@Ueli Praett Even a static model can be a nightmare, because (as you probably know) you have to accurately model higher-order effects such as torsion and shear, in addition to first-order effects such as bending; indeed, tensor calculus (an advanced area of mathematics) was initially developed for the purpose of accurately describing stress effects in bulk materials. It also depends on having a correct model of the material(s) being tested — again, as you probably know, a brittle metal behaves very differently to a compliant one. Temperature also plays a crucial role: most people don’t know, for example, that common… Read more »

Ueli Praett

I agree 100% !

Alexander More

I, for one, find it alarming and, in the current climate surrounding Boeing, rather astonishing that they are not planning on a retest. The purpose of the test is to show that the airframe will not fail during brief exposure to outlandish but predetermined stresses. In this case it not only failed but did so in a spectacular fashion before the stresses had reached their full level. How, without retesting, can Boeing satisfy the FAA (or the public) that any design tweak they introduce will guarantee the integrity of the structure? Or perhaps they will just devise a software fix… Read more »

Akos

Until two planes fall down and people pay with their lives.

High Mile Club

Since the purpose of these tests is to literally break the aircraft, so it isn’t surprising to hear that the fuselage itself broke. I believe the 777x will have a pressurization of down to 6000ft at cruising altitude like the 787 and A350 (most jetliners pressurize to 8000ft at altitude), which (if going by the 1.48 multiplier at about 38,000ft) would probably put the aircraft at a fictional 56,000ft of altitude, which would necessitate the use of a higher operating pressure that would result in the stress test failure. As just about all commercial jets of a maximum ceiling of… Read more »

Bryce

Who said the purpose is to break the aircraft? The purpose is to ensure that the aircraft doesn’t break before the test limit is reached…so it can still potentially overshoot the limit without breaking. The higher pressure may be mandated to simulate the effects of a tired fuselage: in other words, whereas a brand new fuselage might fail at pressure X, a tired fuselage with a high number of flight cycles might fail at pressure Y < X; that's probably why X is chosen to have a high value to start off with, so that Y will also be comfortably… Read more »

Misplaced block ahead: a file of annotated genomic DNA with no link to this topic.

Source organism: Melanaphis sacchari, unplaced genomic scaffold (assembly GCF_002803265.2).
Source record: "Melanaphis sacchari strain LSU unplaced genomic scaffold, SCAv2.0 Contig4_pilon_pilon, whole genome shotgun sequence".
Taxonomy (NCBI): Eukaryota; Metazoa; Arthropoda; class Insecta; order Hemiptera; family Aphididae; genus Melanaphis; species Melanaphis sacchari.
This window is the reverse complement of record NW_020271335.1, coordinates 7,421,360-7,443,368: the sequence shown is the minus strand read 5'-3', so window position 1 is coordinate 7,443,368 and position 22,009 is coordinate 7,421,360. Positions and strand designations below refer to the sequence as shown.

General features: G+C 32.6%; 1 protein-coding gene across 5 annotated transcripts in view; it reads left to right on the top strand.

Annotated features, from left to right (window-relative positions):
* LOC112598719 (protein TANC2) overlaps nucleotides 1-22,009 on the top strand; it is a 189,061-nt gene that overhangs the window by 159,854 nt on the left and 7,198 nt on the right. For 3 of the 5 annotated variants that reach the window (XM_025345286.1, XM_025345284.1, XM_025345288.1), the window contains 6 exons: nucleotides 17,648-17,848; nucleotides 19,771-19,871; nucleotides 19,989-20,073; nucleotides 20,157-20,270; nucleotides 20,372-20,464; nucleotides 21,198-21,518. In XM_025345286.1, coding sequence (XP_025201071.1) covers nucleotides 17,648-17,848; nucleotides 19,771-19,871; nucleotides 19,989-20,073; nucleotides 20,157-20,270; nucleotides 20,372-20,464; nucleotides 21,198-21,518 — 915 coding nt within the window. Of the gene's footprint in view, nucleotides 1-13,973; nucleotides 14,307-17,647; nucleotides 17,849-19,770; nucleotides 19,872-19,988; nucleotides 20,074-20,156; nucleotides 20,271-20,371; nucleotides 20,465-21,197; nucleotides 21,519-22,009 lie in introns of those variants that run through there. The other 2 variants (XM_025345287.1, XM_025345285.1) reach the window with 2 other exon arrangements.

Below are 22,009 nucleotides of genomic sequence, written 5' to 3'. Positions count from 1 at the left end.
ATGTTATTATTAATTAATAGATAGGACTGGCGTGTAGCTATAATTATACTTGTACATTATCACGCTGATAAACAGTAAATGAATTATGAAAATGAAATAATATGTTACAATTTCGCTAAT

High Mile Club

The entire point of a stress test is to find out when an aircraft or its components will experience a point of failure that could compromise the airframe; it’s not just about just finding out if it’ll live up to its true potential. It’s a major part of that, but ultimately the end goal is the test the aircraft’s integrity well beyond normal limits. During load tests like this, they won’t use an old fuselage because metal fatigue would already guarantee a failure point that’s below a fresh airframe; and considering new aircraft are not old by any means, it’d… Read more »

A Comfortable Seat

Just to clarify, the ‘tired fuselage’ is called metal fatigue, something that naturally occurs over the lifetime of an aircraft. And the way you explained it is a little confusing. I mean, if a plane is meant to last 25-30 years, wouldn’t the test be set to a number that effectively represents how long the plane’s been in service? If it failed at 1.48, then wouldn’t that in theory give the plane a life limit of about 28 years or something?

Bryce

– It doesn’t necessarily have to be metal fatigue (which is a bulk material effect): it can also be a failed rivet or a running crack, for example, though metal fatigue is also possible.
– I was merely explaining why a high pressure is chosen — well outside operational limits — to counter the BS argument that “those pressures will never be encountered in practice, so there’s no need to do tests at those pressures”.

A Comfortable Seat

Doesn’t that also count as metal fatigue? Rivets are what hold the fuselage together and are more likely to break than a rivet free section of the fuselage. In fact, I believe most instances of aircraft depressurizing were often cause by this.